evan klitzke's musings on music, computers, and life
I keep forgetting about this thing, and then every six to twelve months when I have to do it again, I waste a bunch of time rediscovering it. It's important enough that I'm going to blog it.
If you're used to using PostgreSQL, you'll know that with Postgres you can
connect over the local
AF_UNIX socket using peer authentication. This means
that as the
evan user I can automagically connect to the
without a password. Likewise, to become the Postgres superuser, I simply need to
sudo -u postgres psql. This works using some magic related to either
SCM_CREDENTIALS which let you securely get the credentials of
the other end of a connected
MySQL also has a local
AF_UNIX socket, and you can use this socket to make
connections to MySQL. This is pretty handy, and for many reasons you may prefer
to connect to MySQL over the local socket rather than using a TCP connection to
However, MySQL does not do the peer authentication thing. It doesn't matter if you're the root user connecting over a local socket. If the root user is configured to require a password (which is what I strongly recommend), then you must supply a password, even if you have sudo privileges on the host.
Fortunately, there's an easy workaround here that prevents you from having to
type the root password all the time if you're doing a lot of MySQL
administration. When you use the
mysql CLI program, it will look for a file
~/.my.cnf and use it to look up various connection settings. In
particular, in this file you can set a default user and password. So let's say
you've done this nice thing and made a file called
/root/.my.cnf that has the
root user's MySQL credentials, and you have the file set to mode 600 and all
that and everything is great. You can type
sudo mysql and you won't have to
supply the root MySQL password (just possibly the root sudo password).
Here is a really important thing to know: the behavior of reading
something that the
mysql CLI program implements, it is not something
What that means is that when you are writing some script to frob MySQL using Python and MySQLdb, this will not work:
conn = MySQLdb.connect(unix_socket='/run/mysqld/mysql.sock', user='root')
You might think that if you ran this script as the root user, it could authenticate. Not so. Instead what you want is this:
conn = MySQLdb.connect(unix_socket='/run/mysqld/mysql.sock', user='root', read_default_file='/root/.my.cnf')
By the way, using the
read_default_file option like this is definitely the
best way to authenticate to MySQL from Python in general. You should not be
putting database passwords in your Python projects---neither in your source
code, nor in your project configs. By using a file in the filesystem like this
you can move all of the database credentials into Puppet/Chef/whatever and
secure the files so that most users can't read them. It may not seem like a big
win today, but a few years later, when you're given the task of auditing
everything for passwords, knowing that passwords have only lived in your
configuration management software is going to help a lot.
This blog series is going to explain to my advice on being an urban cyclist. The difficulty I've seen with other people is that while a lot of people know how to ride a bike, they may not feel comfortable riding in heavy traffic, on poorly paved roads, or in poorly lit ares. These posts are based on my experience the last six or seven years of my life cycling mostly around Berkeley, Oakland, San Francisco, and Los Angeles.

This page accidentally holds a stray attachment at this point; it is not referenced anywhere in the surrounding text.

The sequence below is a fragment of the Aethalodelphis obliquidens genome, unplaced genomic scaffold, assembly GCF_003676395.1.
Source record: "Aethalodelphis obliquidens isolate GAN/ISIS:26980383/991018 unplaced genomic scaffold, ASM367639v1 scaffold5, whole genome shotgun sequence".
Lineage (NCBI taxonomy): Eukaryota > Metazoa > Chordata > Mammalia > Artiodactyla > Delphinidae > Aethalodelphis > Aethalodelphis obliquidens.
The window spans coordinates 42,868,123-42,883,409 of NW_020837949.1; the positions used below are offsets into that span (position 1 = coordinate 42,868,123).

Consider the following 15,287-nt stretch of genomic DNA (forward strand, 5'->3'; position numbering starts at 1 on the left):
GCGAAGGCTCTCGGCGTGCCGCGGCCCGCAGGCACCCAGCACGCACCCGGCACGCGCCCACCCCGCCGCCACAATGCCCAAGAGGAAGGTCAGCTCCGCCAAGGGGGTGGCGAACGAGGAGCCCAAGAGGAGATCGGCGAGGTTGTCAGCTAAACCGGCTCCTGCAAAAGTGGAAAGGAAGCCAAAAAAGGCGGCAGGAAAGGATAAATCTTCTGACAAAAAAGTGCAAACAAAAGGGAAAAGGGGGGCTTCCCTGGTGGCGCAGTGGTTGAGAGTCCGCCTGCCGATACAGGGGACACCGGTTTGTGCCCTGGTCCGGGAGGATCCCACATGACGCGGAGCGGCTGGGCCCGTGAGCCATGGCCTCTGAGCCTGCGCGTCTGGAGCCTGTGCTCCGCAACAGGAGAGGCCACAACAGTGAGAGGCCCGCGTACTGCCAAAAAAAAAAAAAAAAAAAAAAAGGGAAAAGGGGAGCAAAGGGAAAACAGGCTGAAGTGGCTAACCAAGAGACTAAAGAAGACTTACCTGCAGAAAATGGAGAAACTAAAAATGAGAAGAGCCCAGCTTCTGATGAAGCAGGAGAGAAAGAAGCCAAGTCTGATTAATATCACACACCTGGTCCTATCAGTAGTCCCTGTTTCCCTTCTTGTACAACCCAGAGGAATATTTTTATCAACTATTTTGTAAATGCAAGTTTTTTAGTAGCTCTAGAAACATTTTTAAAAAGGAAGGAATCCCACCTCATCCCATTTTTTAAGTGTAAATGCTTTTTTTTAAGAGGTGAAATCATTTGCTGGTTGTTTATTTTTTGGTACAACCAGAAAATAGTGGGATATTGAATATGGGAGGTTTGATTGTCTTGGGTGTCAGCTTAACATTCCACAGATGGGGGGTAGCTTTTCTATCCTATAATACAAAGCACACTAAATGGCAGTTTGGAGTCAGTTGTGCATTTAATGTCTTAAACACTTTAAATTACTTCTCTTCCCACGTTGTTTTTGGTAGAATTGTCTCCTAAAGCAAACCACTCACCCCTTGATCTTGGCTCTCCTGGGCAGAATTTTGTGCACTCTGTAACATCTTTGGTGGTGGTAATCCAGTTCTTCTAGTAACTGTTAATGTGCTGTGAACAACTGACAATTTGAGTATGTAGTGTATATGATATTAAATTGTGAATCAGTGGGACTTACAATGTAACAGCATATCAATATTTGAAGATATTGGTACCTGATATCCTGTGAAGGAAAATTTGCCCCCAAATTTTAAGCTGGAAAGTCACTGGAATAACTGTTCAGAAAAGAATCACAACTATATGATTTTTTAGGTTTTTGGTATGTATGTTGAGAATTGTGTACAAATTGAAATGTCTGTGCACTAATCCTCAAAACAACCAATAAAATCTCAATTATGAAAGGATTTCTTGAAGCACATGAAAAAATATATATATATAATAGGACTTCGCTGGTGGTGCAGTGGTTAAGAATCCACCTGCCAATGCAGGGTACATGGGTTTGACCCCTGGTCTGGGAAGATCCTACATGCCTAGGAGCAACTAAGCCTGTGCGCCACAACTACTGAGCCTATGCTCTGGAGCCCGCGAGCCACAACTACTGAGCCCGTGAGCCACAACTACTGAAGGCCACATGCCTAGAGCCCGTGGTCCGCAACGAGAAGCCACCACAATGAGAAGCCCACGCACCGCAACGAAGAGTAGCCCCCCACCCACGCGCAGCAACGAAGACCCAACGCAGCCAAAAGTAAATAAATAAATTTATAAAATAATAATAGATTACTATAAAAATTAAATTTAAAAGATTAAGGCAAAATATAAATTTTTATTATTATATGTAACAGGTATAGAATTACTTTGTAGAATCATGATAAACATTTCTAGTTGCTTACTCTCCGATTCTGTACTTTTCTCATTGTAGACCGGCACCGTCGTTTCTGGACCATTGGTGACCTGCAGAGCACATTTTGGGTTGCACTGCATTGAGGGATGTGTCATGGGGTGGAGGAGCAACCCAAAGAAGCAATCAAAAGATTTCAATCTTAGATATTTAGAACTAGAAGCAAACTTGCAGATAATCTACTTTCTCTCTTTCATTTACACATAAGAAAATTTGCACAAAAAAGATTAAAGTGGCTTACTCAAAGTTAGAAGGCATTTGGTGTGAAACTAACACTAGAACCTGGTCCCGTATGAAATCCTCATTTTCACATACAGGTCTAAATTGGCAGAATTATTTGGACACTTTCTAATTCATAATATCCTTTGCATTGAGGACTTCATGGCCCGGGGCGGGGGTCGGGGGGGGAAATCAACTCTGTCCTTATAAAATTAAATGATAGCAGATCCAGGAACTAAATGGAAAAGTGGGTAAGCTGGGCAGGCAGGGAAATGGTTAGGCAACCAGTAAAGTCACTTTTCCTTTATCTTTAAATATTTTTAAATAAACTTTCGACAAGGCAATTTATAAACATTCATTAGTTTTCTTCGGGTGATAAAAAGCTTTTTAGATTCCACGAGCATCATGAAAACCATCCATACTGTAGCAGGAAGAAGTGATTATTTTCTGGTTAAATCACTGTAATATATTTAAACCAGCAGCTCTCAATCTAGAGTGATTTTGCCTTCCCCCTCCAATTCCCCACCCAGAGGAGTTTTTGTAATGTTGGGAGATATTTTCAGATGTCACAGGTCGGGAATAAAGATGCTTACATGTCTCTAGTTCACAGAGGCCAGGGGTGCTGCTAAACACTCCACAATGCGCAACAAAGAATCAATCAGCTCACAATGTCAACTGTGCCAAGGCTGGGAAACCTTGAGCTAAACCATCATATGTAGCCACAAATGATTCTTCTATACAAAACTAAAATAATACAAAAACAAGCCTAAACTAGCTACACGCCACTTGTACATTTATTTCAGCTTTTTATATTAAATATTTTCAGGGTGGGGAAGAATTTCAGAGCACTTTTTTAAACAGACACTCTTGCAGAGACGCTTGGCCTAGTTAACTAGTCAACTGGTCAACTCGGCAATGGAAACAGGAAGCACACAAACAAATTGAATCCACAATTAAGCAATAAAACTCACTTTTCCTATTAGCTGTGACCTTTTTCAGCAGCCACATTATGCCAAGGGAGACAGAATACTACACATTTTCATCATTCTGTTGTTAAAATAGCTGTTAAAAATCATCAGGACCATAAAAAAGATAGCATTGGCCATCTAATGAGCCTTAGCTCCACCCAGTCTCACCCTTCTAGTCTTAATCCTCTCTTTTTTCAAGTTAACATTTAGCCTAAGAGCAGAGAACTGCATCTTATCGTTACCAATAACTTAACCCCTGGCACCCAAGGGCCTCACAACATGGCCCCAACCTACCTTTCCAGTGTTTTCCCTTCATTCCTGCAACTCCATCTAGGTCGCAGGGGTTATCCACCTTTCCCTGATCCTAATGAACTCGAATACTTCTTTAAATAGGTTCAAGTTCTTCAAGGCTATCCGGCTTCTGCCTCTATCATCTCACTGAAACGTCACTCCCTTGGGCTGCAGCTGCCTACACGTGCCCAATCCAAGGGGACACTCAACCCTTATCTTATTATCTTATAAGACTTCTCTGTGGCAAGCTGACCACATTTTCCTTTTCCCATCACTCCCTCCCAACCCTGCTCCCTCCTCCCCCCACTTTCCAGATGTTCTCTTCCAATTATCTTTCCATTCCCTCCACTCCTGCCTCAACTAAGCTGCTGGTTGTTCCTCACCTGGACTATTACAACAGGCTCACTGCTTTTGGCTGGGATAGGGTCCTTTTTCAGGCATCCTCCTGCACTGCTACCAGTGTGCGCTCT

The first post in the series will cover what kind of bicycle I recommend, and what kind of gear you need to ride.
First you should have a well maintained bicycle. If you're buying a new bicycle, I strongly recommend getting a road bike with drop bars rather than a cheapo mountain bike. Road bikes are simply a lot faster, and if you don't feel fast you're not going to want to bike. There's nothing more frustrating than seeing people whiz by you on their bikes while you're struggling on yours. Simply put: if you don't feel good on your bike, you're not going to use it.
You can get a decent used steel frame bicycle in the Bay Area for $500-$600 or cheaper, depending on exactly what size frame you need, what type of components you want, etc. If you live elsewhere, you can probably get one cheaper. A decent new road bike will be something like $1000 or more if you want to get really fancy. If you're buying a new bike, I'm a big fan of Surly Bikes, but there's nothing wrong with getting a used bike. If you get a used bike, make sure you ride it and test that it can shift smoothly and brake quickly.
You should get and wear a helmet. You'll easily exceed speeds of 20 mph on your bike, and even in dense urban areas cars frequently exceedp speeds of 30 mph or more. For a comparison, falling off the top of a two story building entails an impact of about 20 mph. At 20 mph, much less at higher speeds, you can very easily die in a head on collision.
Next, make absolutely sure that you have both a front and rear light if you're going to light in any kind of low light conditions. Riding in the dark without a light is incredibly dangerous, because you'll be moving quickly, be hard to see, and be making very little noise. I like the silicone lights that don't require any mounting gear that you can put on and off your bike really easily (mine are "Snugg" brand and cost $15 for a pair on Amazon). These are great for riding around and being seen. However, they're not going to illuminate the road in front of you. If you plan on biking in really dark areas you'll want a bigger/brighter clip on light—I'd recommend the ones that are 1 watt or higher power output (most of the ones in the store will be 0.5 watts, which isn't ideal). Make sure you always remove your lights when locking your bike outdoors.